[Please note: ACIM passages quoted in this article reference the Foundation for Inner Peace (FIP) Edition.]
I find the frequent repetition practices — frequent reminders and response to temptation — to be an absolute lifeline. The morning and evening quiet times and hourlies are vitally important as anchors for my practice, of course. But as Robert and I were discussing the other day, the frequent practices are where “the rubber hits the road”: where the Course’s transformative ideas come into direct contact with my day-to-day life. This is the place where the Course and my ego collide. This is where the Course has the greatest opportunity to really change my habitual thought patterns and the behaviors that stem from those patterns.
I’m trying to do frequent reminders — brief, thoughtful repetitions of the idea — about five or six times an hour, and responses to temptation immediately once I become aware of any upset. I can’t say that I always hold to this schedule, but I can see a real difference in my day when I do. These practices really do lift my mind to a higher place, and I find that my day goes much more smoothly.
For instance, lately my practice theme has been anxiety. Robert recently did a class on the historical Jesus in which we discussed his famous biblical discourse (in Matthew and Luke) on the birds of the air and the lilies of the field. The theme of this discourse, which the Jesus Seminar calls possibly “the longest connected discourse that can be directly attributed to Jesus,” is that we should let go of worry about the future; instead, we should be happy and carefree, because we trust that God will take care of us. This theme is paralleled in many places in the Course, for instance:
“Do you really believe you can plan for your safety and joy better than He can? You need be neither careful nor careless; you need merely cast your cares upon Him because He careth for you. You are His care because He loves you. ” (T-5.VII.1:3-5)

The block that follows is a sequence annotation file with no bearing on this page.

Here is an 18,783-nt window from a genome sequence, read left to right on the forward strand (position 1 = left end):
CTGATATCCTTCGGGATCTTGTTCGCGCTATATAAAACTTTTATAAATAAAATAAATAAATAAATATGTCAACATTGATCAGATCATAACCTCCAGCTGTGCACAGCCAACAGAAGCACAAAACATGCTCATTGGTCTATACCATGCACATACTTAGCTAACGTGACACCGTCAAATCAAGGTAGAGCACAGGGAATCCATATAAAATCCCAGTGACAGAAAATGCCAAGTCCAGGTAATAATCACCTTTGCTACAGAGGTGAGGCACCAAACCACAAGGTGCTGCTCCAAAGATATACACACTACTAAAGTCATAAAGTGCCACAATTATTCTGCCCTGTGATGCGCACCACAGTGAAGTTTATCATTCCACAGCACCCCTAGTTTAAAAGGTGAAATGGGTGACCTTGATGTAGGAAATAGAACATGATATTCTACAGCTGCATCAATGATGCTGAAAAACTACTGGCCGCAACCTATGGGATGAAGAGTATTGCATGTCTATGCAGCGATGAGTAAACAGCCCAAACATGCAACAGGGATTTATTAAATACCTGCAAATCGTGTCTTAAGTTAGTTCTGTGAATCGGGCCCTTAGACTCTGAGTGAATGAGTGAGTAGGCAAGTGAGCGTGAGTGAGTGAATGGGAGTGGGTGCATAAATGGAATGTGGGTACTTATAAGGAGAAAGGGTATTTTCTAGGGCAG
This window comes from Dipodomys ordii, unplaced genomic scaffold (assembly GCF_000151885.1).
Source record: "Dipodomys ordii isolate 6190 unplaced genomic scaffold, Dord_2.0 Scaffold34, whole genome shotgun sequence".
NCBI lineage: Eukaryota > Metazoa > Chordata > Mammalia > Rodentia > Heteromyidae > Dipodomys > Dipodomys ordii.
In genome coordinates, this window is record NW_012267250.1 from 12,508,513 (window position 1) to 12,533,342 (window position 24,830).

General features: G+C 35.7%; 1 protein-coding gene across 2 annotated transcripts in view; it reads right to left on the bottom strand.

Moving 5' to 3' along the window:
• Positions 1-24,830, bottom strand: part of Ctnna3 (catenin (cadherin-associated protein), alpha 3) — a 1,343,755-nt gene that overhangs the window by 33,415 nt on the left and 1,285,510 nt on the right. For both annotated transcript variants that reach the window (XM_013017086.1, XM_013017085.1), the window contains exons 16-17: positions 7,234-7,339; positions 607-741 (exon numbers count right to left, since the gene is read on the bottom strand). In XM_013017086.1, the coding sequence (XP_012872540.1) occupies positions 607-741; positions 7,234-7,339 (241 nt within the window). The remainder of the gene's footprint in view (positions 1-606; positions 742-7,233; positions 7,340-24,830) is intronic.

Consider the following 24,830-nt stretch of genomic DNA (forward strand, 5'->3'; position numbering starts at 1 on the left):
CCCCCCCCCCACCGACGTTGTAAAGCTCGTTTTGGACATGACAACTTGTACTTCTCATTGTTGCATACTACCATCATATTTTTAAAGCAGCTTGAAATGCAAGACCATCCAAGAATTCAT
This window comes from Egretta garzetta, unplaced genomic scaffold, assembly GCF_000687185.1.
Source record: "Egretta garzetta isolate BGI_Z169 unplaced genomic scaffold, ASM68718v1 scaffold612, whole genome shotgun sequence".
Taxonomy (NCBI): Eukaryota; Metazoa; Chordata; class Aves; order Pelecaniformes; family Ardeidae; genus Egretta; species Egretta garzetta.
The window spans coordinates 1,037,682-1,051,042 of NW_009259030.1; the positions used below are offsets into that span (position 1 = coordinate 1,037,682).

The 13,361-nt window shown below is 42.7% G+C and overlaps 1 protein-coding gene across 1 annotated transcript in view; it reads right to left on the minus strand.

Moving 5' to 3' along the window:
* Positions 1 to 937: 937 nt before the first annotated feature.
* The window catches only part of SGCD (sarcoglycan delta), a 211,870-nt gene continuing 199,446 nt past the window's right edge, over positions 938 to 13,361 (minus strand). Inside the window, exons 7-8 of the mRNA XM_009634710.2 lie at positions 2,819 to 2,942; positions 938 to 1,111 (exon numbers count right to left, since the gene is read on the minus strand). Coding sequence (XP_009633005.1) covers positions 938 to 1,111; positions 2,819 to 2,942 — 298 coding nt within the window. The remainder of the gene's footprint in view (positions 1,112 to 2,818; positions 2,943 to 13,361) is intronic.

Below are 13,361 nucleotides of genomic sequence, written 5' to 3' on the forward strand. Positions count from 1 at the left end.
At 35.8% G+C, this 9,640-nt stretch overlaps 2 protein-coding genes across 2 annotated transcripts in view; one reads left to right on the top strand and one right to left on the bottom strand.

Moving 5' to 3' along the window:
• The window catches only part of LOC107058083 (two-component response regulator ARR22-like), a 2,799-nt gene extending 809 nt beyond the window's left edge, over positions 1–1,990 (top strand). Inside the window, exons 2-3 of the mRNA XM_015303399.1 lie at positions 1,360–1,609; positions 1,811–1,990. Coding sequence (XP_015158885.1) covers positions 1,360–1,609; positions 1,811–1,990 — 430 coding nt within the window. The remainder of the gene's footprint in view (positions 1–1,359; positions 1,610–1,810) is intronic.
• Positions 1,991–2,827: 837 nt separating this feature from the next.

“Your healing Voice protects all things today, and so I leave all things to You. I need be anxious over nothing.” (W-pII.275.2:1-2)
“In Him you have no cares and no concerns, no burdens, no anxiety, no pain, no fear of future and no past regrets.” (W-pI.109.5:1)
I’ve been using variations of these lines and lines from those gospel passages as the basis for my practice. My goal has been to live a truly carefree day, free of the constant worries and anxieties about things large and small that come up in the course of the day. What I’ve discovered in the attempt to reach this goal is that I am a veritable anxiety machine. I hate to admit it, but anxiety seems to be the constant background hum of my life, like the traffic noise that all of us in this modern world have become so accustomed to that we don’t notice it unless it is absent.
This is why those frequent reminders and response to temptation practices are so crucial. They give me an opportunity, moment by moment, to notice that background hum and put a stop to it. I’ve been making a concerted effort to watch my mind and use those practices to address that constant anxiety head on, especially when I become aware of a particular upset.
And you know what? They really work! I can’t say the hum is gone, but I can honestly say that it is getting fainter. And there are moments when it is silenced, startling moments that remind me of the odd sensation I had in Venice when I noticed that I was in a large city without the hum of car traffic. I’m catching glimpses of what life would be like without anxiety, and it is exhilarating. There is a lightness and freedom that is so joyful that I want more of it. But if I want more, I’ll need constant mental vigilance and practice to make it a habitual state of mind instead of just an occasional peak experience. Thank God for those frequent repetition practices!